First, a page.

Posted Aug 02, 2009 01:10 am CDT
The legislature passed a bill authorizing the transfer at a late-night session during the height of the budget crisis, and Gov. M. Jodi Rell quickly signed it.
But the bar fought the law, and the bar won.
After a campaign by the bar to block the transfer, the legislature backed off. The money eventually was restored to the client security fund, and Rell recently signed a bill passed by the legislature that protects the fund from such incursions in the future.
On May 29, the Connecticut bar was recognized for its efforts when it received the Isaac Hecht Law Client Protection Award from the National Client Protection Organization during the ABA’s 25th National Forum on Client Protection, held in Chicago. (Hecht was treasurer of the Maryland Client Security Trust Fund from its creation in 1967 until his death in 2003.)
Although the dust has settled in Connecticut, recession-related threats to client protection funds still lurk, and lawyers who oversee those funds are on high alert.
It all happened so quickly, remembers livia DeFilippis Barndollar, who was Connecticut bar president during the turmoil over the client security fund.
“In the middle of the day on Feb. 25,” says Barndollar, whose term ended in July, “I happened to be at the Connecticut Supreme Court talking to the chief judge, who said, ‘There’s an attempt to attack the client security fund, but it’s not going to happen.’ ” But after midnight, Barndollar received an e-mail message informing her that a bill allowing the state to siphon $2 million from the fund had passed the General Assembly. Gov. Rell quickly signed it. “Within a couple of days,” says Barndollar, “it was law.”
There was a slight problem, however. The client security fund wasn’t supposed to be within the legislature’s reach. Connecticut’s fund, like similar ones in nearly every other state, was established by the supreme court and is funded by a slice of the dues paid by bar association members. Whether states call them client security funds, client protection funds or some other variation, those funds are held in trust and paid out to victims of lawyer misconduct when no other source of restitution is available.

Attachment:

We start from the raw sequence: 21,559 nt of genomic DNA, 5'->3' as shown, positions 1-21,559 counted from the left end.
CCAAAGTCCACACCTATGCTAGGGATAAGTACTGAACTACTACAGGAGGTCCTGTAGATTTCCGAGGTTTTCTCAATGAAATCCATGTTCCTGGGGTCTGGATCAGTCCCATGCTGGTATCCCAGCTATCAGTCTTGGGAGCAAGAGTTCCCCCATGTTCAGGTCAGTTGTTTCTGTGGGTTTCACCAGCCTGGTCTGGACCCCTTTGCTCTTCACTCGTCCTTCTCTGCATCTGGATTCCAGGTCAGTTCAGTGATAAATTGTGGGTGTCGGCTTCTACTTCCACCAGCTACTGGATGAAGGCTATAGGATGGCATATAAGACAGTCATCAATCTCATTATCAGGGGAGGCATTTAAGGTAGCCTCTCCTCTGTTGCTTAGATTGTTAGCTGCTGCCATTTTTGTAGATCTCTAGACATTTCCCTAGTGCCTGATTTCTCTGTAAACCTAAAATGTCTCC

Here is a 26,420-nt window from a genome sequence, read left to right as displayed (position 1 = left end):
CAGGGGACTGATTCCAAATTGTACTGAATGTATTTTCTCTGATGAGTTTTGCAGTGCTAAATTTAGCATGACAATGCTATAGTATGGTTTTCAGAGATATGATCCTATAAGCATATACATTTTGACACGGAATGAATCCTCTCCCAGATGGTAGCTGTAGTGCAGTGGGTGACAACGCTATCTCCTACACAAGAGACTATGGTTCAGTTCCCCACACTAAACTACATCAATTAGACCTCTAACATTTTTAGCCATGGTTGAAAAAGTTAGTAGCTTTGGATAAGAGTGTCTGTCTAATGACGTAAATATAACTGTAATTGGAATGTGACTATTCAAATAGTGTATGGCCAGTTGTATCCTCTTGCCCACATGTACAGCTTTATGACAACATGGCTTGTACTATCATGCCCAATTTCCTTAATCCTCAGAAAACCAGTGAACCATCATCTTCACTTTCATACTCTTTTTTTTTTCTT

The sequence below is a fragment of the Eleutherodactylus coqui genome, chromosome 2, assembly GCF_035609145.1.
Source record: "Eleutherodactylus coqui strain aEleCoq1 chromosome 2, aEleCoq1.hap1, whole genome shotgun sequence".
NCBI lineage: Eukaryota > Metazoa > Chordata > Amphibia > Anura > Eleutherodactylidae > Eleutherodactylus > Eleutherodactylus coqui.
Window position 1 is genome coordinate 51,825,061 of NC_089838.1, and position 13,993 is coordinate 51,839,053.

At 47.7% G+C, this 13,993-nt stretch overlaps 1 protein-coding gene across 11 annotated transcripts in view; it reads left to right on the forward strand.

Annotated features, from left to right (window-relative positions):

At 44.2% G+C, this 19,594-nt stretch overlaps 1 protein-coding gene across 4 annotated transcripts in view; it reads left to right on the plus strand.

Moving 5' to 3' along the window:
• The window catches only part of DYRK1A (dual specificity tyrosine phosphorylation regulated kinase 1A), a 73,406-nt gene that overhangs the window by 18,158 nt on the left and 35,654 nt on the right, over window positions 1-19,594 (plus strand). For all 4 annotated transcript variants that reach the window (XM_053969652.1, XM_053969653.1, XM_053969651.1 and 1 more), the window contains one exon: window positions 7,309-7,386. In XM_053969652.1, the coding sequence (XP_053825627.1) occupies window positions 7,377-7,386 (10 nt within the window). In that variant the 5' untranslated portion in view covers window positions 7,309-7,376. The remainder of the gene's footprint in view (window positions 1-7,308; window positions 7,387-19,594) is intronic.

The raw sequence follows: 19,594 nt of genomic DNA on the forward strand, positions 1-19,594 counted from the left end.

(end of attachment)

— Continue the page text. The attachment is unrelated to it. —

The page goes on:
“Taking those funds was not only a breach of trust and an invasion into funds that might be needed for victims of attorney defalcation,” says Barndollar, a partner at Marvin, Ferro, Barndollar & Roberts in New Canaan, “but it was also a violation of the separation of powers.”
Barndollar and other Connecticut bar officials tried to explain to state legislators why their action was so egregious, but, at least initially, they got the brush-off.
“Some began to understand,” she says, “but others were saying that maybe over the summer we could have a talk about it.”
Unwilling to be filibustered, the bar’s house of delegates held an emergency meeting to decide whether it should go to court in efforts to halt the funds transfer.
“Some people thought that would be a mistake politically and that there may be an issue as to standing,” Barndollar says. The majority, however, voted to sue.
“In the end, we decided that if we got knocked out of the box because of standing, we’d determine whether the fund would have to come in as plaintiff,” says Barndollar. “But it was worth the effort for the CBA to join the issue and get taken seriously.”
Barndollar says she received encouragement from ABA President-elect nominee Stephen N. Zack of Miami as they discussed the Connecticut crisis at a bar meeting.
“Lawsuits are always last resorts,” says Zack, a partner at Boies Schiller & Flexner in Miami who becomes president-elect in early August at the close of the ABA Annual Meeting. “But the CBA had attempted to negotiate this matter and run up against a stone wall. It appeared the only option that could protect the fund was litigation. To me, it was clearly appropriate for the bar to protect its rights and, more important, the clients who’d be affected by this action.”
The CBA filed suit on March 30. In the meantime, it launched a campaign to educate legislators and the public about the fund’s origins and purpose. Barndollar says ABA President H. Thomas Wells Jr., whose term will end at the close of the annual meeting, played an important role in this effort.